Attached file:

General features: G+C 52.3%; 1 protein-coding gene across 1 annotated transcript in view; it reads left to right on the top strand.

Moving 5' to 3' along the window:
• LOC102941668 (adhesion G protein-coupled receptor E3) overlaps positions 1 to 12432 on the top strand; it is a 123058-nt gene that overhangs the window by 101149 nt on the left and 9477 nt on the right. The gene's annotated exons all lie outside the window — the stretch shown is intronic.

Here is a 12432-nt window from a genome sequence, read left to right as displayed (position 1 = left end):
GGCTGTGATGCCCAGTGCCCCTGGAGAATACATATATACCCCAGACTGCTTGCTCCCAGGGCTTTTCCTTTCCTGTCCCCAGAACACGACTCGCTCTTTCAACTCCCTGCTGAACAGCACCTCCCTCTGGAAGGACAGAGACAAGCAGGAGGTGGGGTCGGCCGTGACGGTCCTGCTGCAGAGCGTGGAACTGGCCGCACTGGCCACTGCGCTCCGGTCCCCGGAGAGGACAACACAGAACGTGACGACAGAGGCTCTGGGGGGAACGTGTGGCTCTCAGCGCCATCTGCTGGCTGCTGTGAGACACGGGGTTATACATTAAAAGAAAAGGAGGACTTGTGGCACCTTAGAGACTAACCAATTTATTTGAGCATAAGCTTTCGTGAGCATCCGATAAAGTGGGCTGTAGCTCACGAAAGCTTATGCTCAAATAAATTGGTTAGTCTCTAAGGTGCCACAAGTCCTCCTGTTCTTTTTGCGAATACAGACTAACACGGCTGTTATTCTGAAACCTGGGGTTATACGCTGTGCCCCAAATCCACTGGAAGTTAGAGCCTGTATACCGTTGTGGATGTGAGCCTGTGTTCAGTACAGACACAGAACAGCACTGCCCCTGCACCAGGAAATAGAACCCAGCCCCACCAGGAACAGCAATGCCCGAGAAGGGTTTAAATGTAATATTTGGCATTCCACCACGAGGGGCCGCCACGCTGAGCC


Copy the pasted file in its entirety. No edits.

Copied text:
General features: G+C 52.3%; 1 protein-coding gene across 1 annotated transcript in view; it reads left to right on the top strand.

Moving 5' to 3' along the window:
• LOC102941668 (adhesion G protein-coupled receptor E3) overlaps positions 1 to 12432 on the top strand; it is a 123058-nt gene that overhangs the window by 101149 nt on the left and 9477 nt on the right. The gene's annotated exons all lie outside the window — the stretch shown is intronic.

Here is a 12432-nt window from a genome sequence, read left to right as displayed (position 1 = left end):
GGCTGTGATGCCCAGTGCCCCTGGAGAATACATATATACCCCAGACTGCTTGCTCCCAGGGCTTTTCCTTTCCTGTCCCCAGAACACGACTCGCTCTTTCAACTCCCTGCTGAACAGCACCTCCCTCTGGAAGGACAGAGACAAGCAGGAGGTGGGGTCGGCCGTGACGGTCCTGCTGCAGAGCGTGGAACTGGCCGCACTGGCCACTGCGCTCCGGTCCCCGGAGAGGACAACACAGAACGTGACGACAGAGGCTCTGGGGGGAACGTGTGGCTCTCAGCGCCATCTGCTGGCTGCTGTGAGACACGGGGTTATACATTAAAAGAAAAGGAGGACTTGTGGCACCTTAGAGACTAACCAATTTATTTGAGCATAAGCTTTCGTGAGCATCCGATAAAGTGGGCTGTAGCTCACGAAAGCTTATGCTCAAATAAATTGGTTAGTCTCTAAGGTGCCACAAGTCCTCCTGTTCTTTTTGCGAATACAGACTAACACGGCTGTTATTCTGAAACCTGGGGTTATACGCTGTGCCCCAAATCCACTGGAAGTTAGAGCCTGTATACCGTTGTGGATGTGAGCCTGTGTTCAGTACAGACACAGAACAGCACTGCCCCTGCACCAGGAAATAGAACCCAGCCCCACCAGGAACAGCAATGCCCGAGAAGGGTTTAAATGTAATATTTGGCATTCCACCACGAGGGGCCGCCACGCTGAGCC